- Pump Module (PM) (s/n 4), initially installed on FRAM-1 during STS-121, was removed on August 17, 2010 and installed on S1 Truss, replacing a failed PM. The failed unit had been temporarily stored on an ORU site on the MBS, then moved to ESP-2 by the STS-133 crew, then returned to earth by the STS-135 crew July 13, 2011.
- A failed Control Moment Gyroscope was installed on FRAM-5 from August 13, 2007 during STS-118 until February 13, 2008 when it was returned by STS-122.
ESP-3 was installed on the P3 Truss at UCCAS-1 on August 14, 2007 during the Space Shuttle STS-118 mission. It has seven attachment sites for ISS spare parts and assemblies, called Orbital Replacement Units (ORUs). The platform also has handrails and attachment points for tethers and foot restraints that astronauts can use while working with the ORUs on the ESP-3. ESP-3, as with ESP-2 are deployable versions of the Integrated Cargo Carrier and have the same dimensions, approximately 8.5 feet long and 14 feet wide.
ESP-3 was the first major station element to be installed completely by robotics, using only the shuttle and station’s robotic arms, an external berthing camera system (BCS) and a Photovoltaic Radiator Grapple Fixture (PVRGF). Astronauts robotically installed the platform onto the station's P3 truss segment during the STS-118 mission’s seventh day.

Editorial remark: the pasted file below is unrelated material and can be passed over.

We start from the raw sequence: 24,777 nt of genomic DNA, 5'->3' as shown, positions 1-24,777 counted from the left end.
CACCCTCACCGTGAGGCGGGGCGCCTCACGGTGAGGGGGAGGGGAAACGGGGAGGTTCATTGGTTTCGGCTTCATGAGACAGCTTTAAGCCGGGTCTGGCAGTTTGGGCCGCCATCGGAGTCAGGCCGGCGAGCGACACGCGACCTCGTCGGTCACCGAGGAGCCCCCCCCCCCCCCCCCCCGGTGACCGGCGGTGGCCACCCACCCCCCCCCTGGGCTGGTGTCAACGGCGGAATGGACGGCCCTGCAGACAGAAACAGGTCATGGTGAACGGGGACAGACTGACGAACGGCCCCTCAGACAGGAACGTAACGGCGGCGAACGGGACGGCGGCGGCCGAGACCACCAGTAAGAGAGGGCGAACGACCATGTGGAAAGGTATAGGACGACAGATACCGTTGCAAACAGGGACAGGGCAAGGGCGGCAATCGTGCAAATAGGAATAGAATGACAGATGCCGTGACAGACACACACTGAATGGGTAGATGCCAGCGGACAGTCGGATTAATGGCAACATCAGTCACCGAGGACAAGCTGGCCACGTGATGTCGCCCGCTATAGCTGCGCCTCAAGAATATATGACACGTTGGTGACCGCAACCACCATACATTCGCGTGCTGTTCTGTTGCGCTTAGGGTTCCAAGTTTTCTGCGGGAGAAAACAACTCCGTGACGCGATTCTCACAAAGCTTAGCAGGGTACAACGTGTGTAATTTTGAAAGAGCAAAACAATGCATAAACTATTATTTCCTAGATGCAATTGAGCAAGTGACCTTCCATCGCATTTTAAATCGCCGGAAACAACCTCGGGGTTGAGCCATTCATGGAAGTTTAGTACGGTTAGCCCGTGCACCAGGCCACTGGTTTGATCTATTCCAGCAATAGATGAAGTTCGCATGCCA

On January 12, 2010, the station's robotic arm was used again to move ESP-3 from the P3 truss segment UCCAS-1 site. It was grappled by the arm and then transferred down the station's backbone on the mobile transporter. ESP-3 was then attached to its new location on the lower part of S3 truss segment at the PAS-3 site. Moving the storage platform cleared the way for ExPRESS Logistics Carrier-3 to be installed during STS-134.
The ORUs installed on ESP-3 are:
- FRAM-1 (top side) Pitch/roll joint (P/R‐J) launched on ESP-3
- FRAM-2 (top side) Flex Hose Rotary Coupler (FHRC) added by STS-126 crew
- FRAM-3 (top side) Pump Module (PM) was added by STS-127 crew
- FRAM-4 (top side) Linear Drive Unit (LDU) added by STS-127 crew
- FRAM-5 (keel side) Space-to-Ground Antenna (SGANT) added by STS-127 crew
- FRAM-6 (keel side) Battery Charge/Discharge Unit (BCDU) launched on ESP-3
- FRAM-7 (keel side) empty
ESP-3 being installed by Canadarm2.
- Integrated cargo carrier
- International Space Station
- Scientific research on the ISS
- Space Shuttle
- "STS-102, Mission Control Center Status Report # 11 Tuesday, March 13, 2001 7:30 a.m. CST". Spaceflight.nasa.gov. 2001-03-13. Retrieved 2013-03-27.
- "Minutes for May 29, 2001 EVA AIT" (Press release). NASA. May 29, 2001. Retrieved 2007-08-01.
- "NASA ISS Assembly". Nasa.gov. 2010-10-23. Retrieved 2013-03-27.
- "EVA Checklist: STS-123 Flight Supplement".
- "EVA Checklist: STS-114 Flight Supplement".
- "STS-118 Presskit".
- "NASA's ISS assembly information". Spaceflight.nasa.gov. 2012-11-19. Retrieved 2013-03-27.
- "EVA Checklist: STS-126 Flight Supplement".
- "EVA Checklist: STS-127 Flight Supplement".